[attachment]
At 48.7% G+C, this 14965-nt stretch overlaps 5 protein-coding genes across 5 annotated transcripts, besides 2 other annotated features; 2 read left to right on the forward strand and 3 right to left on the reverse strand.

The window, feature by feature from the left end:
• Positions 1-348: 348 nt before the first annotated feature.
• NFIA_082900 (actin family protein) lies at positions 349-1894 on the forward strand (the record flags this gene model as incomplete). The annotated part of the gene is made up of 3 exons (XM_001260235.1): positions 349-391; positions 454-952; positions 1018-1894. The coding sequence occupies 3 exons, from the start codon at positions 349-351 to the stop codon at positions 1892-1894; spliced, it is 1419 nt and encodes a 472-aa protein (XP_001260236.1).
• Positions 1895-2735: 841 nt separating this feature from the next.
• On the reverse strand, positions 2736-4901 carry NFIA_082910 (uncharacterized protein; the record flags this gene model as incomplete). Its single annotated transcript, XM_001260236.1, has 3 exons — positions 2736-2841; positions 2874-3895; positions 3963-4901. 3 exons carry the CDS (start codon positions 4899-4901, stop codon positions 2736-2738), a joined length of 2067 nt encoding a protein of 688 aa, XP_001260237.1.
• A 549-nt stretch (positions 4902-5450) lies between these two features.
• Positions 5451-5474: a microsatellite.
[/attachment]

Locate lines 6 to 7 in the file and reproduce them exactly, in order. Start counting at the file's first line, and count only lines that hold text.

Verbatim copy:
• On the reverse strand, positions 2736-4901 carry NFIA_082910 (uncharacterized protein; the record flags this gene model as incomplete). Its single annotated transcript, XM_001260236.1, has 3 exons — positions 2736-2841; positions 2874-3895; positions 3963-4901. 3 exons carry the CDS (start codon positions 4899-4901, stop codon positions 2736-2738), a joined length of 2067 nt encoding a protein of 688 aa, XP_001260237.1.
• A 549-nt stretch (positions 4902-5450) lies between these two features.